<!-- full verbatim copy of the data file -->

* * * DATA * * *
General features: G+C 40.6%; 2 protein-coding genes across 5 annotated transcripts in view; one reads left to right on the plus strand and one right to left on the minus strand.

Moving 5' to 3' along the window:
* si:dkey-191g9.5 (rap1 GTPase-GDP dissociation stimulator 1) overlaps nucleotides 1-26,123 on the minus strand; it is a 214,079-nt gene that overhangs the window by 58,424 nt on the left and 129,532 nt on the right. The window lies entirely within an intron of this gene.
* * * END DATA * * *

General features: G+C 40.6%; 2 protein-coding genes across 5 annotated transcripts in view; one reads left to right on the plus strand and one right to left on the minus strand.

Moving 5' to 3' along the window:
* si:dkey-191g9.5 (rap1 GTPase-GDP dissociation stimulator 1) overlaps nucleotides 1-26,123 on the minus strand; it is a 214,079-nt gene that overhangs the window by 58,424 nt on the left and 129,532 nt on the right. The window lies entirely within an intron of this gene.